November 6, 2015

Domestication: An Introduction

CONSEQUENCES OF AGRICULTURE:

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central questions

Who? – The human cultures involved (demic vs cultural diffusion)

What? – The plant and animal (sub)species and their progenitor populations (first domesticated ancestor)

Where? – The origins, centres and number of domestications

When? – Timing of domestication and the speed of transition

How? – Domestication pathways (what path did they take) and the genes under selection

Why? – The motivations for domestication and the environmental/economic/cultural factors involved.

 

 

 

major stages

1. Aristotle’s Scala Naturae (Great Chain of Being) – Wiki

A ‘hierarchy’ of animals with man at the top – incorporated into religious dogma in the Middle Ages

Developed mostly by Aquinas = plants and animals cannot reason, therefore created for human use

2. Linnaeus (Carl von Linne) 1707 – 1778AD – Wiki

Developed immense catalogue of all living things – reflected divine plan of creation – animals unchanging

3. Georges-Louis LeClerc, Comte de Buffon – 1709-1788AD – Wiki

Created the Histoire Naturelle – a 44 volume encyclopedia describing everything known about the natural world.

Recognised the idea of wild and domestic (based on reproduction isolation), however saw domestic as degenerate

4. Evolutionary Theory 1859 – Wiki

Principles of Uniformitarianism = assumption that the same natural laws and processes that operate in the universe now have always operated in the universe in the past and apply everywhere in the universe

Theory of Natural selection

Variation of Animals and Plants under Domestication – Changes occur due to selective breeding – e.g. variation in domesticated pigeons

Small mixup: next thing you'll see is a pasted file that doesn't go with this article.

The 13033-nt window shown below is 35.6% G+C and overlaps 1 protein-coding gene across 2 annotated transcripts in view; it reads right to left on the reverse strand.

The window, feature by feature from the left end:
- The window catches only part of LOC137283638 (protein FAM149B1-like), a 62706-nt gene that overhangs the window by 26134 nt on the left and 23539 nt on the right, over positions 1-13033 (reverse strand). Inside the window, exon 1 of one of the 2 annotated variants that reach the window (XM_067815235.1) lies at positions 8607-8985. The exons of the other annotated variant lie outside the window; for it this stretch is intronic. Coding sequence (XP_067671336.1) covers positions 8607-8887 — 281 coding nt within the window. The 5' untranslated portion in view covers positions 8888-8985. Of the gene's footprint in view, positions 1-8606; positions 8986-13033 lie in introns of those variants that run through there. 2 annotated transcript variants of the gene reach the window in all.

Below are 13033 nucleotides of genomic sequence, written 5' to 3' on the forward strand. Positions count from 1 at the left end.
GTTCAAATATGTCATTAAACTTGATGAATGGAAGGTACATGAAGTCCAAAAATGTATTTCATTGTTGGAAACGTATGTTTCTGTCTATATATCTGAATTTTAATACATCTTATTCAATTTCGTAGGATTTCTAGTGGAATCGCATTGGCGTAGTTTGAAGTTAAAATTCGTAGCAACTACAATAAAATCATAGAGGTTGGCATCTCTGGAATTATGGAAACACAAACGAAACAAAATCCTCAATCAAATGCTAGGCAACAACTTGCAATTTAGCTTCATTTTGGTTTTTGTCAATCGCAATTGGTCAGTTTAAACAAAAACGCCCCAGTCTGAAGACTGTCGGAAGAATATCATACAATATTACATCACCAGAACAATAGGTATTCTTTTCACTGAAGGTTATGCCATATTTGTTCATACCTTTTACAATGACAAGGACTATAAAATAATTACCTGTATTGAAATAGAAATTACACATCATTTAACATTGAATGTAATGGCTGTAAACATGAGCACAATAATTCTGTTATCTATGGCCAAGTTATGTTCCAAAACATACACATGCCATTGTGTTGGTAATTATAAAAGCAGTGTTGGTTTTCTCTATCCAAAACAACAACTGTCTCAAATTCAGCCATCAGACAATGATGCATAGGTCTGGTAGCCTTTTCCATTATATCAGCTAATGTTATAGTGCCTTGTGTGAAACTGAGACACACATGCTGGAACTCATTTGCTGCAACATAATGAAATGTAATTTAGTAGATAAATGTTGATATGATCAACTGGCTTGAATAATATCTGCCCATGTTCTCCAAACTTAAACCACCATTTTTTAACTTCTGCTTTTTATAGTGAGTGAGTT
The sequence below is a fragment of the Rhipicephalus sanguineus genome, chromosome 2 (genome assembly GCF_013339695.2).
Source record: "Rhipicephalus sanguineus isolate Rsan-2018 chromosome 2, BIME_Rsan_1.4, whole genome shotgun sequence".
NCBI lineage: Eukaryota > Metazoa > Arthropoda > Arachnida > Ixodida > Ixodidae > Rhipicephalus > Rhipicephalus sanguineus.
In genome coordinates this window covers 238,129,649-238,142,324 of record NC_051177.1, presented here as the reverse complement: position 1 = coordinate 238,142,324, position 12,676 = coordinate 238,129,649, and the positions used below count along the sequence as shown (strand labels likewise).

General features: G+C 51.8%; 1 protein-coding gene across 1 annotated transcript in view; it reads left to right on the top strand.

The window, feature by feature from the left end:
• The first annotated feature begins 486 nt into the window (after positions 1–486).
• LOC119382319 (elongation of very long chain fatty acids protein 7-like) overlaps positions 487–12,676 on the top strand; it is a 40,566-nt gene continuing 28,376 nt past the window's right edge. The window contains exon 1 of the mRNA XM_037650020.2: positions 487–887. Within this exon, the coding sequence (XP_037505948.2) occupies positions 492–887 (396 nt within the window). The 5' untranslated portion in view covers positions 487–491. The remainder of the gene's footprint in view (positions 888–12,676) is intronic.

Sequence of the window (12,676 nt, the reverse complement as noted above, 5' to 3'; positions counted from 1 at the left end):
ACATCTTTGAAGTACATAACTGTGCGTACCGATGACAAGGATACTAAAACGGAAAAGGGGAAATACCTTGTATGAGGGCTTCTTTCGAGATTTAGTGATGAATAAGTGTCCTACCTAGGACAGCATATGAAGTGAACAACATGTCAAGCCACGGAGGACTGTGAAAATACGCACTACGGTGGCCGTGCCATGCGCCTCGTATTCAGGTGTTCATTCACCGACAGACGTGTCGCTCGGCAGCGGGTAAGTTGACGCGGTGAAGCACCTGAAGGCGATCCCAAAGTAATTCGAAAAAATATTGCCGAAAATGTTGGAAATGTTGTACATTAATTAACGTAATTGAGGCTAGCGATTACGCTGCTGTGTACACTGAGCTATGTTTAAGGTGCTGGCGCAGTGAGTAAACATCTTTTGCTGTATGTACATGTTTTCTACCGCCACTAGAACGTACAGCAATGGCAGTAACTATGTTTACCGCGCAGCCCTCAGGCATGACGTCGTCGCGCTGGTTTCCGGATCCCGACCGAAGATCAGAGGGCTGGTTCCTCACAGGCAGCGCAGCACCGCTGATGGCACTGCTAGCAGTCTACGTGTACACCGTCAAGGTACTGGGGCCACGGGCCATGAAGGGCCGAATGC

5. Mendelian Inheritance 1865 – Wiki

Development of three laws:

  • Law of Segregation – When gametes form, each pair of hereditary factors (alleles) segregates independently of the other pairs.
  • Principle of Uniformity – Hereditary factors (alleles) are dominant or recessive and heterozygotes will share the same phenotype
  • Law of Independent Assortment – Traits are inherited independently of other (i.e. new combinations can arise)

6. Nikolai Vavilov 1887-1943 – Wiki

Russian geneticist – Greatly advanced our knowledge of domestication (mostly plants)

Collected thousands of seeds – creation of modern seed bank – in order to:

  • Determine the geographic distribution of morphological and physiological variation
  • Identify regions with maximum diversity

 

 

 

approaches

Traditional Approaches:

  • Geographic centres of diversity or wild progenitor range identified as origin of domestication
  • Primarily based on earliest archaeological evidence, morphology or karyotyping
  • May be valid if species are domesticated within centre of ancestors range.

Difficult to identify when species are domesticated on periphery of ancestors range or with subsequent gene flow between wild and domestic forms

 

Genetic Approaches:

Compare DNA from domestic populations to various wild populations and assess their evolutionary relationship (phylogeography)

Traditionally focus on neutral, noncoding loci and organellar genomes

  • Animal mitochondrial DNA (mtDNA) – 5-10x faster mutation rate than nuclear  DNA
  • Plant chloroplast DNA and mtDNA – slower mutation rate than nuclear DNA
  • Microsatellites or short tanden repeats (non-coding nuclear DNA)

More recent focus on ‘domestication genes’ and whole genomes

  • Genome wide association studies (GWAS)
  • Quantitative Trait Loci (QTL)
  • Regulatory genes

 

 

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